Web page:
At the time of writing I very much hope that Father Christmas or my mother (I sent both the link) will furnish me with a 6.7 litre, matt black Le Creuset casserole in which I intend to cook a Daube Provençale for my metrosexual male book group.
We've been reading 'Rogue Male' by Geoffrey Household and although it was published in 1939 it's seat of the pants stuff – a precursor to Bond or Bourne and set in the West Country to boot. The central character undergoes such privations when trying to elude his pursuers that I thought we'd need something cheering and restorative to eat when we convene. The recipe varies from my standard beef stew in that it includes tomatoes, orange zest and black olives which give it a distinctive Mediterranean je ne sais quoi and I hope it will go down as well as the book. I road tested it on my family (in my trusty 4.2 litre casserole) and they gave it the thumbs up which augurs well.
Selecting wine for my literary brethren is always tricky. You don't want anything too flashy, but I don't want to sell them short either. I think this month's Côtes du Roussillon 'Tradition' might be just the ticket – robust and warming with plenty of pepper and spice, but unlikely to detract from the main draw of me crashing on about how my book selections are superior to everyone else's.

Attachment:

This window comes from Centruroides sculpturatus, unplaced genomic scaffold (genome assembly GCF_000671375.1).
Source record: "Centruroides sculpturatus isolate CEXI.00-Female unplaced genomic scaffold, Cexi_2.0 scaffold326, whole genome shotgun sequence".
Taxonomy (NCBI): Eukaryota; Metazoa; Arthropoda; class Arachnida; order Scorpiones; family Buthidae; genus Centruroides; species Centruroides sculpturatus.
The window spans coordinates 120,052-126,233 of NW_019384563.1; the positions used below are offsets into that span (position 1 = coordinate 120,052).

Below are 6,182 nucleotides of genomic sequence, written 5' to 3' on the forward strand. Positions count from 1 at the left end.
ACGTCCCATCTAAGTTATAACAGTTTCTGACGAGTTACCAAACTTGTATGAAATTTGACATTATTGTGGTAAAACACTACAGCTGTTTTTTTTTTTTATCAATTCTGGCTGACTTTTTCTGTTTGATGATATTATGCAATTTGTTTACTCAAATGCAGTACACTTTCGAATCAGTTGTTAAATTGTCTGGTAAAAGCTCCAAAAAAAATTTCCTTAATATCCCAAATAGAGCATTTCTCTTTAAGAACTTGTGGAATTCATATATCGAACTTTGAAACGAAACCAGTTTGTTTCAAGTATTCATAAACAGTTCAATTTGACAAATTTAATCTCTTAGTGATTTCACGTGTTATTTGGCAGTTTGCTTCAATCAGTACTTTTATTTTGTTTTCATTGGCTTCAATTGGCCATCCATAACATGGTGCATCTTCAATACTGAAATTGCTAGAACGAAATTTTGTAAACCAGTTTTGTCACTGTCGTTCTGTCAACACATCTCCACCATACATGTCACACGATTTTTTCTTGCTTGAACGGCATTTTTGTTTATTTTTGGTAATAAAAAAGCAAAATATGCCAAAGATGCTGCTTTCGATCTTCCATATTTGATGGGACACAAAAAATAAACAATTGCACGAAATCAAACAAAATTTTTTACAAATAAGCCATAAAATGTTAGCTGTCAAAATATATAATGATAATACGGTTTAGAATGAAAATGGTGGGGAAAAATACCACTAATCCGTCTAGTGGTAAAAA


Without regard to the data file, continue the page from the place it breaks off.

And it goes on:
While we don't tend to go in for starters per se a few nuts, crisps or olives never go amiss while we await any stragglers, so I'll probably open a bottle or two of a weekday white such as Carolin Hoffman's Saar Riesling - light, dry and fruity it's a failsafe crowd-pleaser. If only the same could be said of our book choices - we've recently endured Henry Miller, Jean-Paul Sartre and all 704 pages of Marlon James's misleadingly titled 'A Brief History of Seven Killings'.
The embargo on starters also extends to pudding, but tradition decrees that a modicum of cheese is acceptable, so I'll probably serve up some mature Manchego and perhaps a local soft cheese like the excellent, organic 'Wyfe of Bath' from Kelston in Somerset. Many wine aficionados, including Michael Broadbent, dislike red wine being served with cheese but I'm not one of them so I might indulge my confrères with a glass of Saint-Nicholas-de-Bourgeuil... but only if they like the book!